Myanmar Metals was originally put into the project by famous prospector and major shareholder Mark Creasy.
Creasy has been investing in Myanmar for 20 years now, Lamb says. He’s actually a part owner of the country’s only zinc refinery.
But Myanmar was a military dictatorship for many years, Lamb says. It’s only in the last decade or so that democratic government has been established, and by this point the world had pretty much forgotten about Bawdwin.
Creasy, a friend of Lamb’s, is a “mining industry tragic”, with a private library that rivals the Hoover collection in the US for size and depth.
“He had all the back issues from the Indian geological survey where they reported on Bawdwin. He had memoirs from Hoover and all the other people who wrote on Bawdwin,” Lamb says.
“He had done his research.”
About three years ago Creasy’s contacts in Myanmar let him know there was a possible deal to be done on Bawdwin for the first time in its history.
“He suggested we go and have a look – and he was right, there was,” Lamb says.
“Mark currently has about 12 per cent shareholding in MYL and is a very, very strong supporter.”
The first 13 years of production at Bawdwin is called the ‘starter pit’. This thing just keeps going, Lamb says.
“We’ve now defined two further phases of open cut mining after the [$US300m] starter pit, which have been completed at a scoping study level – that’s decades and decades of mining and processing,” he says.
This is the big year. Very soon the company will lodge it’s MIC (Myanmar Investment Commission) application, crucial for any foreign company looking to build, own and operate an asset in-country.
Myanmar Metals estimates it will receive that permit sometime around mid-year. A final feasibility study, which is now largely complete, will be released soon after.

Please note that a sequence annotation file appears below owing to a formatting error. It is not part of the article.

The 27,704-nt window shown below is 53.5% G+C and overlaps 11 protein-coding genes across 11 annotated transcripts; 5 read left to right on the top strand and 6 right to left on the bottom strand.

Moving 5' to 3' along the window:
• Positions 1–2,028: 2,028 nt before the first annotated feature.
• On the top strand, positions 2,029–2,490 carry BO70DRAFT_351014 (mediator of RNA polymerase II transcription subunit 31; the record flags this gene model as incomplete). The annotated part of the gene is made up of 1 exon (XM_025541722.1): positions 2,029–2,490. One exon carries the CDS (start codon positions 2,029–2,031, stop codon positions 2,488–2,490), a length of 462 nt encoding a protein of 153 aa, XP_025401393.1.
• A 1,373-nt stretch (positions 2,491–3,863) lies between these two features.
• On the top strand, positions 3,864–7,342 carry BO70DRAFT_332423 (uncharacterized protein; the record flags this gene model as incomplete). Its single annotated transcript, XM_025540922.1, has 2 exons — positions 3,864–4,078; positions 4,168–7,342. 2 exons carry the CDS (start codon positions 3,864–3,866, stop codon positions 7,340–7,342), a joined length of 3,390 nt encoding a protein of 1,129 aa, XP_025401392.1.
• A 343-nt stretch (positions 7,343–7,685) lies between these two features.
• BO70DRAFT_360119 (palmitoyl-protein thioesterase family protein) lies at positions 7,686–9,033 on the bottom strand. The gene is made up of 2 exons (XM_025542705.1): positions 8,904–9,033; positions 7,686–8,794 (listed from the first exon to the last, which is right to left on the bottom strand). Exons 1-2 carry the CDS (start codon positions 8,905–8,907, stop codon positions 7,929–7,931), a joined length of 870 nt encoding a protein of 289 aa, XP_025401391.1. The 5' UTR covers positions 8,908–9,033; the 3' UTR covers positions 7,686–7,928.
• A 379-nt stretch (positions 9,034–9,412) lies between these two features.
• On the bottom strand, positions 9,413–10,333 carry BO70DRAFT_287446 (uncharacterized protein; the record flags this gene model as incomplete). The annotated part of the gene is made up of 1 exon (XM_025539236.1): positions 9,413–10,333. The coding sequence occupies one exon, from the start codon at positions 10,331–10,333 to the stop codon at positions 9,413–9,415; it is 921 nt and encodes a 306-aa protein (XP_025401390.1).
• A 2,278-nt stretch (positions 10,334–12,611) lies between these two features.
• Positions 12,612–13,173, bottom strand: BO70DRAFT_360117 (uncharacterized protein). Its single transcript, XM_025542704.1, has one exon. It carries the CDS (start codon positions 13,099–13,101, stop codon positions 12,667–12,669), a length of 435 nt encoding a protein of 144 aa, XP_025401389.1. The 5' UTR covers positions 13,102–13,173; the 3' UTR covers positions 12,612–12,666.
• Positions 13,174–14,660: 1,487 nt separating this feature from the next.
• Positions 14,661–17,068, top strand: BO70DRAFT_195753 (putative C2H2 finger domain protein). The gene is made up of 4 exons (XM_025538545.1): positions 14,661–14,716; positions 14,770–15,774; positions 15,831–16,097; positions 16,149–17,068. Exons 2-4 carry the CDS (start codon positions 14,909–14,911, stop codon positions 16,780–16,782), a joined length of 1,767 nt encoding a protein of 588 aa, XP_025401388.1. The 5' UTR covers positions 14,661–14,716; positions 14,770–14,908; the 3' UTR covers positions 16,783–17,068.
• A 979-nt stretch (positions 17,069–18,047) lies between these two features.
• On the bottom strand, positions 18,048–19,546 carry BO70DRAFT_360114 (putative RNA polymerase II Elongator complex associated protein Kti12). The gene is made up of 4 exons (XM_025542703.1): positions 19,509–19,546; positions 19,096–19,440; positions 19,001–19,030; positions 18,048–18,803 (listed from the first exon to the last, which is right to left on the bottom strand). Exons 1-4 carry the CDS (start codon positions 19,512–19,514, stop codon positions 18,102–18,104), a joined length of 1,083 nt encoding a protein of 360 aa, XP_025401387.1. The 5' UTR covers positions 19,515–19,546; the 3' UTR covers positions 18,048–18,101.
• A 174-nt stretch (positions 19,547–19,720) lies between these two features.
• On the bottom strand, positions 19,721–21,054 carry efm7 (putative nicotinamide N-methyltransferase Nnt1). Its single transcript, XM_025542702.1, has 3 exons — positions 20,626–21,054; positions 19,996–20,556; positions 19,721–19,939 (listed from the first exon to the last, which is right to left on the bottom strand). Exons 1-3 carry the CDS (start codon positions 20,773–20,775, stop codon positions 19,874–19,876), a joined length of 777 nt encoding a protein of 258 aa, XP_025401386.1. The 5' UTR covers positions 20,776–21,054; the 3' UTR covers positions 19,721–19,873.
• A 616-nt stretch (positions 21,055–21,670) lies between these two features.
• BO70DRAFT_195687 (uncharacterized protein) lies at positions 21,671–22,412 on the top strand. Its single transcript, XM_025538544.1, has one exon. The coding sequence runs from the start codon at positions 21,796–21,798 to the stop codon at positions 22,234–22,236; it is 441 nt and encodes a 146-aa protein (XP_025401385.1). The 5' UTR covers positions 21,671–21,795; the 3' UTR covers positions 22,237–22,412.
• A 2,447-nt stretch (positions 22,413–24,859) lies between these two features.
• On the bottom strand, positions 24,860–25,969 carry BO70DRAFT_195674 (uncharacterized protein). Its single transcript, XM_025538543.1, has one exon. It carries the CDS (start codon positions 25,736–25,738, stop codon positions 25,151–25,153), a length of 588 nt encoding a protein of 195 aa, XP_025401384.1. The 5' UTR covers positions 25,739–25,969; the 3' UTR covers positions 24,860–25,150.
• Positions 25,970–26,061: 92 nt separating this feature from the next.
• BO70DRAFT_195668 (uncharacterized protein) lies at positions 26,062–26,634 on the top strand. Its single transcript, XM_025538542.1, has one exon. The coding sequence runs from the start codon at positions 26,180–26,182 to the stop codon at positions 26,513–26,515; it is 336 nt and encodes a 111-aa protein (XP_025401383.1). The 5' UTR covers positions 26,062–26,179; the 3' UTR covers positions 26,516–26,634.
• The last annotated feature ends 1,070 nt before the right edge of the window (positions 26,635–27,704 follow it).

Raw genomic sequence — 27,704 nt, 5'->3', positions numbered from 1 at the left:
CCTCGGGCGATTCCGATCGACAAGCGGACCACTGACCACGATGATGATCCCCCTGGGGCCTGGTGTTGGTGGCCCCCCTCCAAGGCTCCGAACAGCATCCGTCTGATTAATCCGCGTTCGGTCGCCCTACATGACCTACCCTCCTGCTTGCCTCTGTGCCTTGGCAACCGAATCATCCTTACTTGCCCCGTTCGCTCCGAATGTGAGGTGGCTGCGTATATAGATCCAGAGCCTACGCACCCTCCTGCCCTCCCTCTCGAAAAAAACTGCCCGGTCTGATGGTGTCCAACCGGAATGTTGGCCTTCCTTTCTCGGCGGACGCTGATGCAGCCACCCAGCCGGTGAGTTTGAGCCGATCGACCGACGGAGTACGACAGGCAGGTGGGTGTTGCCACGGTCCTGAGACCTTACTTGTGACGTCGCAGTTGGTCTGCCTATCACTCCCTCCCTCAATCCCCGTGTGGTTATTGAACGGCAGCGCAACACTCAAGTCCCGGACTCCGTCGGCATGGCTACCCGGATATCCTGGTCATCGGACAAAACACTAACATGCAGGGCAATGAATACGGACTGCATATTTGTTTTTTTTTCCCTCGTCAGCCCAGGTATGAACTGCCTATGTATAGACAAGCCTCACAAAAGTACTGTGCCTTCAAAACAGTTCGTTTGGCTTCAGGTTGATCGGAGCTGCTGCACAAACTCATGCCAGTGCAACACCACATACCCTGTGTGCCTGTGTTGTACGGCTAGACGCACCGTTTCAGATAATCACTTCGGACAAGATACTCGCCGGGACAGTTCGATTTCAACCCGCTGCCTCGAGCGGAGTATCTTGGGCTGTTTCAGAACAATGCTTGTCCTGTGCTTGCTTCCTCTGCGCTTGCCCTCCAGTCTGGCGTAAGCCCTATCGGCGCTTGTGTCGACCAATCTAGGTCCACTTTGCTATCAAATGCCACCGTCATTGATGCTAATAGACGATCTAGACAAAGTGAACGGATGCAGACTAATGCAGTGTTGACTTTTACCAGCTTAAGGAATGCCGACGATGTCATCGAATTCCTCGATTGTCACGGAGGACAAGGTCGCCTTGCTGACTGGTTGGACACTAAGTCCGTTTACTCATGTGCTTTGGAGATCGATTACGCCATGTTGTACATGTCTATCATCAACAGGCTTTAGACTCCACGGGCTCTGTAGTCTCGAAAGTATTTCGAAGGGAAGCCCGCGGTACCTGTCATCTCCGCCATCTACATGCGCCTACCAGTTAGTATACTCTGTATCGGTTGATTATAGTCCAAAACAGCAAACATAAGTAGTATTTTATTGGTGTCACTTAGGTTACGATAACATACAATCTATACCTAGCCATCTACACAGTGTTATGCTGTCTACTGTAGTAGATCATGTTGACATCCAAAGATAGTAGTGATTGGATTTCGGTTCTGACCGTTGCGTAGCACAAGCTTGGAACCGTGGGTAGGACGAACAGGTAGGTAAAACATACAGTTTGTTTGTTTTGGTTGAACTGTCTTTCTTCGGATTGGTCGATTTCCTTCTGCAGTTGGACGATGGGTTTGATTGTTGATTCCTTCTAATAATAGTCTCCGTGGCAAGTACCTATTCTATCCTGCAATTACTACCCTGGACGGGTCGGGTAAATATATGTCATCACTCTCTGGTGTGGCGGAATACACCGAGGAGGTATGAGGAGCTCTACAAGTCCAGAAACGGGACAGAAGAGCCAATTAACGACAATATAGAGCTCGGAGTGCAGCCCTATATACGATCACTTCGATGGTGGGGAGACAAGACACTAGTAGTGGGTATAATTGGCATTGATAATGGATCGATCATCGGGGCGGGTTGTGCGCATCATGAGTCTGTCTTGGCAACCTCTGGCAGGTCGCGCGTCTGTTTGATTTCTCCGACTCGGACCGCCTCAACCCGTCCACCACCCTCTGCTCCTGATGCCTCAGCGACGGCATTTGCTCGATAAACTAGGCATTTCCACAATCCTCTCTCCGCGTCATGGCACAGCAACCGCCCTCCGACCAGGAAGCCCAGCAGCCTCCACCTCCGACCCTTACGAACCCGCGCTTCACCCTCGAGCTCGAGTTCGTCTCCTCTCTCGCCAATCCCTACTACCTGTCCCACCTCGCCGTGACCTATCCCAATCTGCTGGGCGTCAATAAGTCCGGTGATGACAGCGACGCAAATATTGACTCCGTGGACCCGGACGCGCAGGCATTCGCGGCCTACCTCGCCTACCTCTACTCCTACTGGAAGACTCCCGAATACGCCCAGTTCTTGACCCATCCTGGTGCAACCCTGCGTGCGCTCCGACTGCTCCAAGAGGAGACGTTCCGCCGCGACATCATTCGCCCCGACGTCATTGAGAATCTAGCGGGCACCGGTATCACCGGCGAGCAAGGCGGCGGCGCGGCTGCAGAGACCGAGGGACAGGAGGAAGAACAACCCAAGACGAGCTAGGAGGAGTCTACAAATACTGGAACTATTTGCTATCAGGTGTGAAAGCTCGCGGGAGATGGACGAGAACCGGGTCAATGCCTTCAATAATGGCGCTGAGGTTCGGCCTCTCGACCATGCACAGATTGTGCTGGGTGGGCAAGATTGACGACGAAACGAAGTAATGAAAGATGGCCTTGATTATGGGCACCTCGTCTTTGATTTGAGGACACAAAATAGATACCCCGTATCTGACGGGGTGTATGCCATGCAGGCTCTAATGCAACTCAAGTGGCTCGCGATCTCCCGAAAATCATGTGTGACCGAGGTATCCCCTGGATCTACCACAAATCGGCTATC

This will be Myanmar’s most important mine, Lamb says. The government is “heavily committed” to getting this thing through and permitted.
In the meantime, Myanmar Metals has also been working on its all-important finance and off take agreements.
“We have multiple parties — international metal trading houses, large corporates and others — in the data room right now,” Lamb says.
“We will finalise that process once the DFS is released. That then allows us to start construction at the beginning of Q4 this calendar year.”
This ~$80m market cap explorer has already proven itself capable of raising large amounts of money from investors.
“We’ve now raised about $65m on this project, really just through sale of shares,” Lamb says.
“For a $80m market cap company that’s pretty impressive.
“That’s another point – what should our market cap be? Our shares are worth a fraction of what they should be trading at, solely based on what we have defined so far.”
Bawdwin, which has proven itself bigger than Lamb initially thought, remains open in all directions. Successful exploration at Bawdwin and across the wider area is ongoing.
“We are laying decades and decades of mining and mineral processing out front of us,” Lamb says.
“Bawdwin is bigger than I had originally thought — but it’s definitely turning into the mine that I had hoped it would be.”